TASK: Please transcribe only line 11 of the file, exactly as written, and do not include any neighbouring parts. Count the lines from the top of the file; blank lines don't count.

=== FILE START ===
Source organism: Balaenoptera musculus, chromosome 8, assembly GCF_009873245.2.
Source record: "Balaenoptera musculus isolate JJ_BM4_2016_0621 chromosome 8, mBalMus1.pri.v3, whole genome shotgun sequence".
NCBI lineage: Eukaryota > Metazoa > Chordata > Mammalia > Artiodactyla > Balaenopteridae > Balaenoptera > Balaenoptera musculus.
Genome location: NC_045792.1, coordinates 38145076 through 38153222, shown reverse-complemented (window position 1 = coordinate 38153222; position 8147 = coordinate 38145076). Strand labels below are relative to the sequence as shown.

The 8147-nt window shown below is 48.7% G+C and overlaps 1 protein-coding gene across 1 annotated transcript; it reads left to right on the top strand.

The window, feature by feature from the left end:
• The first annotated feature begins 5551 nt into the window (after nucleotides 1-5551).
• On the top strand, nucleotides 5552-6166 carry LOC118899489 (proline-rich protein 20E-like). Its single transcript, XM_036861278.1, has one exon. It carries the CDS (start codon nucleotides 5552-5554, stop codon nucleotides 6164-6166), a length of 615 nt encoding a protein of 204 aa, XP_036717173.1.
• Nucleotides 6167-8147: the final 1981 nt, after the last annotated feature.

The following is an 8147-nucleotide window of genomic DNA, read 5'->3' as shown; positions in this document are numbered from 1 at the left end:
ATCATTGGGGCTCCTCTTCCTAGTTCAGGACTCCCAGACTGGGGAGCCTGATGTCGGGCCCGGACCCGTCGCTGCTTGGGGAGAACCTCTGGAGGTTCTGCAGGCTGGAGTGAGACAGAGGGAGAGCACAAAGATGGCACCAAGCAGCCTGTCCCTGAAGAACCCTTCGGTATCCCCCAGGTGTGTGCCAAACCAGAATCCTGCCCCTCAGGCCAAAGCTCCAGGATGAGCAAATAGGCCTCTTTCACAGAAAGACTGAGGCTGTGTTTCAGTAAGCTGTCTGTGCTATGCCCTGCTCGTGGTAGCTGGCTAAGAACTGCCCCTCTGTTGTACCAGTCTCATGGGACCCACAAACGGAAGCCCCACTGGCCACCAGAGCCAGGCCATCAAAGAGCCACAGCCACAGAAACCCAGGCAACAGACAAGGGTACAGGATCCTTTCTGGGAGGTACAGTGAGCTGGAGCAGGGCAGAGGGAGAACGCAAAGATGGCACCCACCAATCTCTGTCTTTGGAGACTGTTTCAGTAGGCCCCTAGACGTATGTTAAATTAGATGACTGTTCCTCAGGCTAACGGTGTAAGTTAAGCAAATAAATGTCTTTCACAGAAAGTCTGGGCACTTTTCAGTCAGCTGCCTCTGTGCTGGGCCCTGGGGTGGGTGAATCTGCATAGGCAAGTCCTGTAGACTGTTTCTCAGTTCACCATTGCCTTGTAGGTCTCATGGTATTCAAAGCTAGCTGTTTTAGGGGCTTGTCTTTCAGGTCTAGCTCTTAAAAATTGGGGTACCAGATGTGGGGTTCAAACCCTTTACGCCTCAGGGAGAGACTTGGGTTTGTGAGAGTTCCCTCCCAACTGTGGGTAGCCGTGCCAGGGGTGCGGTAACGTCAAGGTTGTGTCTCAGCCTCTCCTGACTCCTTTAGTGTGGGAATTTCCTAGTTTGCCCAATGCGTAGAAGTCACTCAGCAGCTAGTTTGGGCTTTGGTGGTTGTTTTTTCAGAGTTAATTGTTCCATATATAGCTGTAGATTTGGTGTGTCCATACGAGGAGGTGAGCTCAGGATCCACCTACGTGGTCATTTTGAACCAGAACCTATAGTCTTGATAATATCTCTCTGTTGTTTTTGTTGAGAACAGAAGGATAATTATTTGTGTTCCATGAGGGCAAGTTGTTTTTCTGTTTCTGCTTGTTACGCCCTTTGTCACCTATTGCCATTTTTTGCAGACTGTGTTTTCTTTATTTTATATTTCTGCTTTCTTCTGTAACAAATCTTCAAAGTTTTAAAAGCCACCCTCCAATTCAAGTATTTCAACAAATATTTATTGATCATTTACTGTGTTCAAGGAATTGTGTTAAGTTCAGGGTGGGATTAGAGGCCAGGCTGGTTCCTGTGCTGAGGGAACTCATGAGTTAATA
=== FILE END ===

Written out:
ATCATTGGGGCTCCTCTTCCTAGTTCAGGACTCCCAGACTGGGGAGCCTGATGTCGGGCCCGGACCCGTCGCTGCTTGGGGAGAACCTCTGGAGGTTCTGCAGGCTGGAGTGAGACAGAGGGAGAGCACAAAGATGGCACCAAGCAGCCTGTCCCTGAAGAACCCTTCGGTATCCCCCAGGTGTGTGCCAAACCAGAATCCTGCCCCTCAGGCCAAAGCTCCAGGATGAGCAAATAGGCCTCTTTCACAGAAAGACTGAGGCTGTGTTTCAGTAAGCTGTCTGTGCTATGCCCTGCTCGTGGTAGCTGGCTAAGAACTGCCCCTCTGTTGTACCAGTCTCATGGGACCCACAAACGGAAGCCCCACTGGCCACCAGAGCCAGGCCATCAAAGAGCCACAGCCACAGAAACCCAGGCAACAGACAAGGGTACAGGATCCTTTCTGGGAGGTACAGTGAGCTGGAGCAGGGCAGAGGGAGAACGCAAAGATGGCACCCACCAATCTCTGTCTTTGGAGACTGTTTCAGTAGGCCCCTAGACGTATGTTAAATTAGATGACTGTTCCTCAGGCTAACGGTGTAAGTTAAGCAAATAAATGTCTTTCACAGAAAGTCTGGGCACTTTTCAGTCAGCTGCCTCTGTGCTGGGCCCTGGGGTGGGTGAATCTGCATAGGCAAGTCCTGTAGACTGTTTCTCAGTTCACCATTGCCTTGTAGGTCTCATGGTATTCAAAGCTAGCTGTTTTAGGGGCTTGTCTTTCAGGTCTAGCTCTTAAAAATTGGGGTACCAGATGTGGGGTTCAAACCCTTTACGCCTCAGGGAGAGACTTGGGTTTGTGAGAGTTCCCTCCCAACTGTGGGTAGCCGTGCCAGGGGTGCGGTAACGTCAAGGTTGTGTCTCAGCCTCTCCTGACTCCTTTAGTGTGGGAATTTCCTAGTTTGCCCAATGCGTAGAAGTCACTCAGCAGCTAGTTTGGGCTTTGGTGGTTGTTTTTTCAGAGTTAATTGTTCCATATATAGCTGTAGATTTGGTGTGTCCATACGAGGAGGTGAGCTCAGGATCCACCTACGTGGTCATTTTGAACCAGAACCTATAGTCTTGATAATATCTCTCTGTTGTTTTTGTTGAGAACAGAAGGATAATTATTTGTGTTCCATGAGGGCAAGTTGTTTTTCTGTTTCTGCTTGTTACGCCCTTTGTCACCTATTGCCATTTTTTGCAGACTGTGTTTTCTTTATTTTATATTTCTGCTTTCTTCTGTAACAAATCTTCAAAGTTTTAAAAGCCACCCTCCAATTCAAGTATTTCAACAAATATTTATTGATCATTTACTGTGTTCAAGGAATTGTGTTAAGTTCAGGGTGGGATTAGAGGCCAGGCTGGTTCCTGTGCTGAGGGAACTCATGAGTTAATA